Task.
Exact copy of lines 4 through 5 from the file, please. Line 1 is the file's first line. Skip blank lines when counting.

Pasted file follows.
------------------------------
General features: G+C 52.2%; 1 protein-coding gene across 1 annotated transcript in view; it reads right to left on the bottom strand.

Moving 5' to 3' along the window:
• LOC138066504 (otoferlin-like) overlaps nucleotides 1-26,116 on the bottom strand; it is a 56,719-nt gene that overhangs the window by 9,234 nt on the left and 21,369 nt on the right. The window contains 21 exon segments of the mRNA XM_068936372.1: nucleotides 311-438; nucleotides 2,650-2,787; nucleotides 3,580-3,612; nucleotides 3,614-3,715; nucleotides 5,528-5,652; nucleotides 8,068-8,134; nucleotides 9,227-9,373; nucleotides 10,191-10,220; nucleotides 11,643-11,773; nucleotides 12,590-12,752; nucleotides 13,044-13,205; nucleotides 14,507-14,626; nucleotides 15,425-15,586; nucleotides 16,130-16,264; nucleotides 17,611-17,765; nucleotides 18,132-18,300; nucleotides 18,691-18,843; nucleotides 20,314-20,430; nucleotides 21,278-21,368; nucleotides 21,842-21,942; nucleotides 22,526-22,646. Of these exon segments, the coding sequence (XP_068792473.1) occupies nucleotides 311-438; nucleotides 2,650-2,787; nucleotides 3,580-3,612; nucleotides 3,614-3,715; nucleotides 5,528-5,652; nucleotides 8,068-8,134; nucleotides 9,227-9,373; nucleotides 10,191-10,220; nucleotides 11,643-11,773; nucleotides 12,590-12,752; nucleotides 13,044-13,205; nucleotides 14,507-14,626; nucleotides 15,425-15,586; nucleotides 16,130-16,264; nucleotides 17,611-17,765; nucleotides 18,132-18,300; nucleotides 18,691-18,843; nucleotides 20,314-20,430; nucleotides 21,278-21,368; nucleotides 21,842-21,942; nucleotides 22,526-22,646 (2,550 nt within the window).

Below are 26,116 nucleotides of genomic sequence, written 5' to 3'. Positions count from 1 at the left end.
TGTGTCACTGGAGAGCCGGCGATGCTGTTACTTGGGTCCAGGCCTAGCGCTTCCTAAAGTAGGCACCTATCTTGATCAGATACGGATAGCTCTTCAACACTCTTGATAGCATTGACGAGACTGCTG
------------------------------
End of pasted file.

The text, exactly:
Below are 26,116 nucleotides of genomic sequence, written 5' to 3'. Positions count from 1 at the left end.
TGTGTCACTGGAGAGCCGGCGATGCTGTTACTTGGGTCCAGGCCTAGCGCTTCCTAAAGTAGGCACCTATCTTGATCAGATACGGATAGCTCTTCAACACTCTTGATAGCATTGACGAGACTGCTG